Between the Covers on 05/23/13

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Between the Covers
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Thu, 05/23/2013 - 11:00am - 11:30am
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Jean Kwok, author of "Girl in Translation"

Host Sarika Mehta interviews best-selling author Jean Kwok, who is best known for her novel Girl in Translation. Jean Kwok visited Portland in April as part of PCC Reads 2012-2013: Girl in Translation.

Jean Kwok immigrated from Hong Kong to Brooklyn when she was five and worked in a Chinatown clothing factory for much of her childhood. She won early admission to Harvard, where she worked as many as four jobs at a time, and graduated with honors in English and American literature, before going on to earn an MFA in fiction at Columbia.

Between the Covers on 05/16/13

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Between the Covers
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Thu, 05/16/2013 - 11:00am - 11:30am
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Red Moon by Benjamin Percy
 They live among us.
 They are your neighbor, your mother, your lover.
 They change. 
Every teenage girl thinks she’s different. When government agents kick down Claire Forrester’s front door and murder her parents, Claire realizes just how different she is. Patrick Gamble was nothing special until the day he got on a plane and hours later stepped off it, the only passenger left alive, a hero. President Chase Williams has sworn to protect the people of the United States from the menace in their midst, but is becoming the very thing he has promised to destroy. So far the threat has been controlled by laws and violence and drugs.

Between the Covers on 05/09/13

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Between the Covers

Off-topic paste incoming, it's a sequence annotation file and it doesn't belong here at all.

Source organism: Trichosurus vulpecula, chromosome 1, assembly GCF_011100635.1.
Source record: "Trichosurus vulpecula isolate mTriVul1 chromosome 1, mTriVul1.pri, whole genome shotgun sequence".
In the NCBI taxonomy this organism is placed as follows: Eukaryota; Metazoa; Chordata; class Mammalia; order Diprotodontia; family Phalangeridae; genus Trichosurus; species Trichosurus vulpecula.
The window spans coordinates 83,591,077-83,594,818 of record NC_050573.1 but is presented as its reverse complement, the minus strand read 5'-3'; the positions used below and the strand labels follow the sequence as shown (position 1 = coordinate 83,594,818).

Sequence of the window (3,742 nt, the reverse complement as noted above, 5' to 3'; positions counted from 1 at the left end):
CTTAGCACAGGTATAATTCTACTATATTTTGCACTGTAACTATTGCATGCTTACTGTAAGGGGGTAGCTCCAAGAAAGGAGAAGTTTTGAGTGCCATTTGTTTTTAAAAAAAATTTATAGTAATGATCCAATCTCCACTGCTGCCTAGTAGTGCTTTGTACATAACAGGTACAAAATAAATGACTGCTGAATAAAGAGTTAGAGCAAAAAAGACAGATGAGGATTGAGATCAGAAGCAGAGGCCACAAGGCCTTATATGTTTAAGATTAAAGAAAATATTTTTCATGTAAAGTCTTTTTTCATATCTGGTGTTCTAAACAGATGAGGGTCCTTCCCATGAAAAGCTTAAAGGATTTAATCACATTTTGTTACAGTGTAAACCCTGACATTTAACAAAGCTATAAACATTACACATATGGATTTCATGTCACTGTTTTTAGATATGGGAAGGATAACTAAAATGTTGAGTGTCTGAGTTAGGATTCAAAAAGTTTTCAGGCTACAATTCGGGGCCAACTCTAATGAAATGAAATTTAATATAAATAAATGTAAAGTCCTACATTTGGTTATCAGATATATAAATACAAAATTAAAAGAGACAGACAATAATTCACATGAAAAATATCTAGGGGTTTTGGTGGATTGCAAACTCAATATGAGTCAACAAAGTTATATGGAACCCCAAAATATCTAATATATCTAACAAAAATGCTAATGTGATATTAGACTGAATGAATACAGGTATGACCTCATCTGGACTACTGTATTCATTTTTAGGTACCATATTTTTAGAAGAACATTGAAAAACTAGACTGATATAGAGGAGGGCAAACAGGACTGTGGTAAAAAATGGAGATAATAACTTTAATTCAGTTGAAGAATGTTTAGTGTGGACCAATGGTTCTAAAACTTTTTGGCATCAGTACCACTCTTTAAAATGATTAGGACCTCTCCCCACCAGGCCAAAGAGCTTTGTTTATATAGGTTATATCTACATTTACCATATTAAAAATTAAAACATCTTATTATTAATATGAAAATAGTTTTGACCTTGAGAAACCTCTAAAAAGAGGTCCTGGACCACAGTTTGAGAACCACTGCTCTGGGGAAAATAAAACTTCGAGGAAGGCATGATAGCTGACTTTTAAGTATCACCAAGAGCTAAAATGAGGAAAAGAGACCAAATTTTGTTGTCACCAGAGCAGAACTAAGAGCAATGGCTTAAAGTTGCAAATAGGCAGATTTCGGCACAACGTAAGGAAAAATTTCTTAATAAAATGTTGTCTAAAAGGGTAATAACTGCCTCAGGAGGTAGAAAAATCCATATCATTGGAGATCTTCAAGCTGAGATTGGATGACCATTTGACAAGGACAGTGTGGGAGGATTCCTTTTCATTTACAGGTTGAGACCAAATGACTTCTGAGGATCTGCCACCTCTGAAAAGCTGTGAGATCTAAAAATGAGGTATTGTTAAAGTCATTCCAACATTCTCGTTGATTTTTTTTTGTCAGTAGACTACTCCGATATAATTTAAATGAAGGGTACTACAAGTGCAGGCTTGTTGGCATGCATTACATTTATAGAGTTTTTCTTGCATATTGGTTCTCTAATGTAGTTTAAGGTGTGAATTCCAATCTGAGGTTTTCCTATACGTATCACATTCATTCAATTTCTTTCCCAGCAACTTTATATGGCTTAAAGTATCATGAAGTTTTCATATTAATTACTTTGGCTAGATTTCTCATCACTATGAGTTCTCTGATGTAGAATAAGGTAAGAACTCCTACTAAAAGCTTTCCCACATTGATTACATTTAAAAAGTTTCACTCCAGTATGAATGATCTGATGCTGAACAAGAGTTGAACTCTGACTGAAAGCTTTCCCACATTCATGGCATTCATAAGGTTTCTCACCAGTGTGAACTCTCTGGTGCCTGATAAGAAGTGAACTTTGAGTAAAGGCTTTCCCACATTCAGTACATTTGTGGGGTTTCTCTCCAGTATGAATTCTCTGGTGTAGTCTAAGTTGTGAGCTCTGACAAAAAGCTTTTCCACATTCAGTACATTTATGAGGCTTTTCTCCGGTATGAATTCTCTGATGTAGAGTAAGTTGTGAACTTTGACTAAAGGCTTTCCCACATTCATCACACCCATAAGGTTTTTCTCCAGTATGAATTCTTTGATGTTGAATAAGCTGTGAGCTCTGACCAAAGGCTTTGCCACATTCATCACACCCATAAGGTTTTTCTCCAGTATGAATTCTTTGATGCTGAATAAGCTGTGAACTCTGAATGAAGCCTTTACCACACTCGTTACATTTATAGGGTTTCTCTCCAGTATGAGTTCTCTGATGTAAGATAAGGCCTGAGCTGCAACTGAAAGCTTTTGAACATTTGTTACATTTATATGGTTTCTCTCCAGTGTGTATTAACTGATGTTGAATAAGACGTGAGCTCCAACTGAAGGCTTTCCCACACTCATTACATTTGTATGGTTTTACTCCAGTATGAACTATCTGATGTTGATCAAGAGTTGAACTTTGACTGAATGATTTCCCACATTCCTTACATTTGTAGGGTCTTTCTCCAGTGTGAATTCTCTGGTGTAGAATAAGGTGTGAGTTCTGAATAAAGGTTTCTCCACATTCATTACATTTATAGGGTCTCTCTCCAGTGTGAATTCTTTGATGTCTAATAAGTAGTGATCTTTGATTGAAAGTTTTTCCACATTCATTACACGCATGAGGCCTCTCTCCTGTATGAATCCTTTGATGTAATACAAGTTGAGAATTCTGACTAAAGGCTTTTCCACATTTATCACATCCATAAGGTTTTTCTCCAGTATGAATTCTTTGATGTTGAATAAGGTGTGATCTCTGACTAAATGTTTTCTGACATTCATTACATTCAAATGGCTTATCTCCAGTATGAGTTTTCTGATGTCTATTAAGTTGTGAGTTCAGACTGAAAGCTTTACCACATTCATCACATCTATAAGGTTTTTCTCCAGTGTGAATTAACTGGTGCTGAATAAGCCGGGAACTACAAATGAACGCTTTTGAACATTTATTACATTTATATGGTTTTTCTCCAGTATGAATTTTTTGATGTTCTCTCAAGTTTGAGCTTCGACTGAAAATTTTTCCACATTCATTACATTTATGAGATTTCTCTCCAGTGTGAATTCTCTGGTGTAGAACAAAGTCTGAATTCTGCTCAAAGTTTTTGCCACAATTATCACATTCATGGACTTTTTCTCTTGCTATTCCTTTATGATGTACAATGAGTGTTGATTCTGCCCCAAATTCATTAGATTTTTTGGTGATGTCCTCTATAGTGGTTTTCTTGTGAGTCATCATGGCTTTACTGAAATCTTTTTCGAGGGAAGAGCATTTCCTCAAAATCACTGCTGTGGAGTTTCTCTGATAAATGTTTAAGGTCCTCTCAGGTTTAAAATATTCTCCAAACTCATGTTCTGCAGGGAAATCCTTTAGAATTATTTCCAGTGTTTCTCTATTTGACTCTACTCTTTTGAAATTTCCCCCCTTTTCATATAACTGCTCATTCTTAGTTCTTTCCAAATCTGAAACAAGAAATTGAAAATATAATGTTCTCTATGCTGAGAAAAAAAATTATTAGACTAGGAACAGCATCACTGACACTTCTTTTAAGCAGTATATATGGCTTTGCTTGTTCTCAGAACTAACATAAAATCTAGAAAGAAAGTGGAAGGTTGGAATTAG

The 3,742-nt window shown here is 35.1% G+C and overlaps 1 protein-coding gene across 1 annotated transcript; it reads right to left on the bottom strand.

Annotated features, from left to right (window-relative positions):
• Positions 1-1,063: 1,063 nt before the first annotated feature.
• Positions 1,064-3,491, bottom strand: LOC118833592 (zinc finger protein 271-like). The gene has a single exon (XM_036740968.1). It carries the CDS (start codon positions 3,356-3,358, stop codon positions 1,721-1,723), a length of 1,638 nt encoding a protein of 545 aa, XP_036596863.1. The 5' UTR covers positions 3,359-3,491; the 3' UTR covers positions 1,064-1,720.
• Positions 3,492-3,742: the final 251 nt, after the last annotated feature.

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Thu, 05/09/2013 - 11:00am - 11:30am
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Ellen Sussman, author of The Paradise Guest House

Between the Covers welcomes Ellen Sussman, author of the new novel, The Paradise Guest House. 

It starts as a trip to paradise. Sent on assignment to Bali, Jamie, an American adventure guide, is caught in Bali’s infamous nightclub bombings.  One year later, haunted by memories, Jamie returns to Bali seeking a sense of closure. Most of all, she hopes to find Gabe, the man who helped save her. 

The novel explores "what happens when the troubles of the world descend on paradise" and how humans must make peace with the realization that, "There is no paradise.  There is no safety."   

Between the Covers on 05/02/13

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Between the Covers
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Thu, 05/02/2013 - 11:00am - 11:30am
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Ali Liebgott on her novel "Cha-Ching!"

Host Jennifer Kemp interviews Ali Liebgott about her new novel, "Cha-Ching!" The story revolves around Theo, a scruffy, big-hearted and quick-witted heroine, who has been delivered luckless into a culture where the winners and losers have already been decided. Her adventures in getting over take her from SF to NYC, from dyke bars to telemarketing outfits, casinos to free clinics. Liebegott tells a story of what it means to be young and broke in America.

Between the Covers on 04/25/13

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Between the Covers
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Thu, 04/25/2013 - 11:00am - 11:30am
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Vampires in the Lemon Grove by Karen Russell

Karen Russell is one of today’s most celebrated and vital writers—honored in The New Yorker’s list of the twenty best writers under the age of forty, Granta’s Best of Young American Novelists, and the National Book Foundation’s five best writers under the age of thirty-five.  Last year, Karen Russell was nominated for the Pulitzer Prize in fiction (alongwith David Foster Wallace and Denis Johnson) for her debut novel, Swamplandia!